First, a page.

I’ve been reading Dan North’s post on programming as a craft, and Adewale Oshineye’s response. I also don’t view programming as a craft. I believe that programming is merely the vocabulary in which we express our craft or trade (and I’m ambivalent about the difference between craft and trade). Focusing exclusively on programming is like learning how to write excellent essays, poetry and email, when 70% of our communication is non-verbal. However, within that limited sphere, I do care about being fluent in our vocabulary, and I think that the people involved in the SC movement and I pursue many of the same goals. I would be surprised if any of us pursued those goals exclusively.
This post is more about the Software Craftsmanship manifesto, whose existence discomforts me.
I dislike the wording of the manifesto’s points because I don’t think they differentiate between programmers who genuinely care about the value they deliver, programmers who care about the beauty of their code, and programmers who hold a mistaken belief in their own abilities. Any software developer – even the naive, straight-out-of-college engineer with no knowledge of design and little knowledge of incremental delivery – could sign up to that manifesto in the mistaken belief that they were doing the things it espouses. I used to be one such developer, so I speak from experience.
I dislike the statement, “That is, in pursuit of the items on the left we have found the items on the right to be indispensable.” Indispensible? Absolutely necessary and requisite? Plenty of valuable code has been delivered by individuals trying out a new idea on their own; by coders like my dad who can’t make a maintainable product to save their lives, but who can rewrite it if they need to; by parties who started out on a basis of distrust and only learnt collaboration later on, let alone partnership; by people who couldn’t find the software they needed so wrote it themselves, or discovered unintentional value and responded to the change. If that phrase read, “That is, the items on the left are a good start and we would like to help you pursue the items on the right too,” it would be a less elitist message. For those developers who would like to be better, and who are aware that they’re learning, the manifesto casts them into the role of the “others” which Software Craftsmen are “helping to learn” the craft. I guess I’m one of those “others”, because I’m still learning about the items on the right, and I certainly can’t see myself as one of the craftsmen with the manifesto phrased in the form it currently takes.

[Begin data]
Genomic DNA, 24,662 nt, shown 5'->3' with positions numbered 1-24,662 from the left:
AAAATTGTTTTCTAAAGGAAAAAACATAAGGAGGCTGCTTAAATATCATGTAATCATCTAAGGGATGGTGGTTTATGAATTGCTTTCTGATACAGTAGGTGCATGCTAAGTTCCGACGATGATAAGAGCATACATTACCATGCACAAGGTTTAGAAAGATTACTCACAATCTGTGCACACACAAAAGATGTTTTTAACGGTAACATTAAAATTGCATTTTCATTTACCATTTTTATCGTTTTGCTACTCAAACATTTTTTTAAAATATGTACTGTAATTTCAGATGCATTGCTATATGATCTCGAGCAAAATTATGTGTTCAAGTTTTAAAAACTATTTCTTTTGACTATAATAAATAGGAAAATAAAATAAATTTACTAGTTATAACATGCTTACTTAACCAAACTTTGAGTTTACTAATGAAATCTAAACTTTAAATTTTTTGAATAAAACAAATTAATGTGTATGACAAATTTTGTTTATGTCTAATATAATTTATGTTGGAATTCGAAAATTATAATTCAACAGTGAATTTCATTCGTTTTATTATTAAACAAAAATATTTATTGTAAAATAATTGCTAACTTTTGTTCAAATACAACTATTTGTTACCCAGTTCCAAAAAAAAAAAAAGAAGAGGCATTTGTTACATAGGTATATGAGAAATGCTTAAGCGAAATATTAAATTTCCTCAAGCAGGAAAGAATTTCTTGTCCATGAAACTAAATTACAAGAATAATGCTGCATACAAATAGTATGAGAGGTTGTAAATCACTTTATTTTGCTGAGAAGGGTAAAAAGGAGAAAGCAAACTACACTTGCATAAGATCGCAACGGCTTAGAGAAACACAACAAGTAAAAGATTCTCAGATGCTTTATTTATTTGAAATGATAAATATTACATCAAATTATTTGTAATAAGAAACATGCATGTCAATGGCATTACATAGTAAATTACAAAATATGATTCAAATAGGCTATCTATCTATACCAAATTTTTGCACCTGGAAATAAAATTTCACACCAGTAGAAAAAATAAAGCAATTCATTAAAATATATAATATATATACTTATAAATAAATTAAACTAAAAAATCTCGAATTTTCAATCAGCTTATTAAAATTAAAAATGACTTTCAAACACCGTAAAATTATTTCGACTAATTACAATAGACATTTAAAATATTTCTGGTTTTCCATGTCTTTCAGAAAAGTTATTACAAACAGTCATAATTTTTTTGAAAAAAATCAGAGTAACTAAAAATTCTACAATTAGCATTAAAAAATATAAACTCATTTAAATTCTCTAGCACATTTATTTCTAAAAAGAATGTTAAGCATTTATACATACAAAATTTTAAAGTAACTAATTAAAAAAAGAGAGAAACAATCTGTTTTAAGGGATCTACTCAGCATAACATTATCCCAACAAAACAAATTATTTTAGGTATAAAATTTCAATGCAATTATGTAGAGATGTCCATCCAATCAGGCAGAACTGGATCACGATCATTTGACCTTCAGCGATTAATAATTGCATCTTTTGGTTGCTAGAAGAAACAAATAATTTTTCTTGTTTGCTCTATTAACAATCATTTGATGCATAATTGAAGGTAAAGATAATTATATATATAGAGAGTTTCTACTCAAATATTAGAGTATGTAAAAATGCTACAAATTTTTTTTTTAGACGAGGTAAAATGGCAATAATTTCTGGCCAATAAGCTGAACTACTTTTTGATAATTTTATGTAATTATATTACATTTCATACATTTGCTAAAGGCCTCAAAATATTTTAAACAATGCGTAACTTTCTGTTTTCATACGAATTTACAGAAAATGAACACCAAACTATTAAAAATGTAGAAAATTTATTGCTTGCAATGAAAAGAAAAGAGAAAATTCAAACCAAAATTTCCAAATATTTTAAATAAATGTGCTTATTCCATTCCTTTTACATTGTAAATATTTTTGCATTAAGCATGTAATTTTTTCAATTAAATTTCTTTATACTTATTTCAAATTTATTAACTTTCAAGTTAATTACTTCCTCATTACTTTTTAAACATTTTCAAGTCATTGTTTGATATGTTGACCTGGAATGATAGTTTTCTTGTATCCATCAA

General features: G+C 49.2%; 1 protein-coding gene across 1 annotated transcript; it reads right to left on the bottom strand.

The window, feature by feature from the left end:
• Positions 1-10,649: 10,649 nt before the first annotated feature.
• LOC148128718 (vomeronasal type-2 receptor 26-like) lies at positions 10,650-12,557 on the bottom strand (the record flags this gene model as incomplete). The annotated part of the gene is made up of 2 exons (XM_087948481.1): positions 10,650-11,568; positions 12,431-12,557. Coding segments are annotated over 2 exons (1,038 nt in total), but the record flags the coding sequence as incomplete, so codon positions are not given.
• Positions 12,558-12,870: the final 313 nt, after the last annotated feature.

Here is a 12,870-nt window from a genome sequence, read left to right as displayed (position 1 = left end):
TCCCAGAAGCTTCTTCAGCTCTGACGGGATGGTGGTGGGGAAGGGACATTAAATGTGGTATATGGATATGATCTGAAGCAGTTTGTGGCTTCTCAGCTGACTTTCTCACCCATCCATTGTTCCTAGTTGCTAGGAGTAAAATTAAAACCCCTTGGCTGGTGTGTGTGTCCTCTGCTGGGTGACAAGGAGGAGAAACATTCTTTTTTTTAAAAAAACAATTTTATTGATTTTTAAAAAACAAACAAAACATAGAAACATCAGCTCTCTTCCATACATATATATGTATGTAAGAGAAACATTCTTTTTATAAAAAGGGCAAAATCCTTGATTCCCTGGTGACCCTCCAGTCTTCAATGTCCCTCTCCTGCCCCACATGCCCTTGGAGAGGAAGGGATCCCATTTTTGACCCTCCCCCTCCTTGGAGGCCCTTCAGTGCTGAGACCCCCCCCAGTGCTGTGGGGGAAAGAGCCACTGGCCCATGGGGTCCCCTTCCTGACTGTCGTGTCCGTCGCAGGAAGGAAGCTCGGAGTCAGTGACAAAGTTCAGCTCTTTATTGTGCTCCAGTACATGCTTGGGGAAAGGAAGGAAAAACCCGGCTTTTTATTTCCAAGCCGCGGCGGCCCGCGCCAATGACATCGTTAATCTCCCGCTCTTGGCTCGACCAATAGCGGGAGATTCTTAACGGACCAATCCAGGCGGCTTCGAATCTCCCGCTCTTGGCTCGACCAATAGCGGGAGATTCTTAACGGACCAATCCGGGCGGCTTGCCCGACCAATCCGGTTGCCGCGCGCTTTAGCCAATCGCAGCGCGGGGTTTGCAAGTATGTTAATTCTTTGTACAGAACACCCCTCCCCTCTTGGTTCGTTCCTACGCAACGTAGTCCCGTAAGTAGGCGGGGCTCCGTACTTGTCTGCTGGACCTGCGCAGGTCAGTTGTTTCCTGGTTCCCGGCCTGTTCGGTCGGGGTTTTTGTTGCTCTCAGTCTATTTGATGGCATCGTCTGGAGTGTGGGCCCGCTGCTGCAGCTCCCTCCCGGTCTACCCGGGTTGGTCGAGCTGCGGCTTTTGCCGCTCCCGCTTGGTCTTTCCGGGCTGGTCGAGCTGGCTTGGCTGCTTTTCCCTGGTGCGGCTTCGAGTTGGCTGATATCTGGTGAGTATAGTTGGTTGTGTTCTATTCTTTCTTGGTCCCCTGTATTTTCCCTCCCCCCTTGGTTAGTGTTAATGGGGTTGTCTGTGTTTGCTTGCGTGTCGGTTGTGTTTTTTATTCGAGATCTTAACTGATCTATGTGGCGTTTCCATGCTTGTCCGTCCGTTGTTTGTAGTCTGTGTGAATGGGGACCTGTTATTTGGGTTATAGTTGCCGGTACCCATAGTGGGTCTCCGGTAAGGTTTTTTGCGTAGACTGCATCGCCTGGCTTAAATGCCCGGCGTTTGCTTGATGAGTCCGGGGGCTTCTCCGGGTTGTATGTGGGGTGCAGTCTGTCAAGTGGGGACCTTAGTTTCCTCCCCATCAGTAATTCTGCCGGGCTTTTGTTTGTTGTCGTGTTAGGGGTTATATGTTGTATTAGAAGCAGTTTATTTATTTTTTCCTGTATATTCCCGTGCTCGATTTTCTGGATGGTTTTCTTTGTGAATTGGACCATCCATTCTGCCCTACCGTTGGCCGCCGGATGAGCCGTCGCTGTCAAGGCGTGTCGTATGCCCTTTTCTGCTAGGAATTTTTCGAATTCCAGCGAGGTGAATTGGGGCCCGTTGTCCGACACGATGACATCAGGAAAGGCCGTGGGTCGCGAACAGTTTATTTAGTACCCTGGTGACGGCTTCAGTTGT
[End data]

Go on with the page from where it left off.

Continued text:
Ade has outlined a number of mistakes which proponents – and I believe opponents – make regarding the software craftsmanship movement. I think supporters of the manifesto are doing exactly the same thing; failing to look at the background of the movement, and jumping on a bandwagon which lets them concentrate on the things they find stimulating while ignoring the bigger picture. “The glamour is overtaking the intent”, as Dan North put it. If Dan’s post does nothing but address the glamour and steer developers away from indulgence in the technical intricacies of their work – refactoring to oblivion while failing to deliver, focusing on test coverage while the company continues to leak money, worrying about the latest testing tool while failing to talk to stakeholders, or insisting that no one can interrupt their two-week sprint once they’ve made a commitment, for instance – then I applaud it.
I particularly liked the conversation between Dan, Aviv Ben-Yosef and Jason Gormand over Twitter, in which they concluded that Software Craftsman is a status you should be awarded by someone else. If nothing else, Dan’s post has let us have a conversation about what craftsmanship really means; a conversation which should be at least as public as the manifesto itself.
Ade, a further reading section attached to the manifesto is an excellent idea. Without it, that manifesto is the face of the Software Craftsmanship movement. I don’t much care for the expression on that face.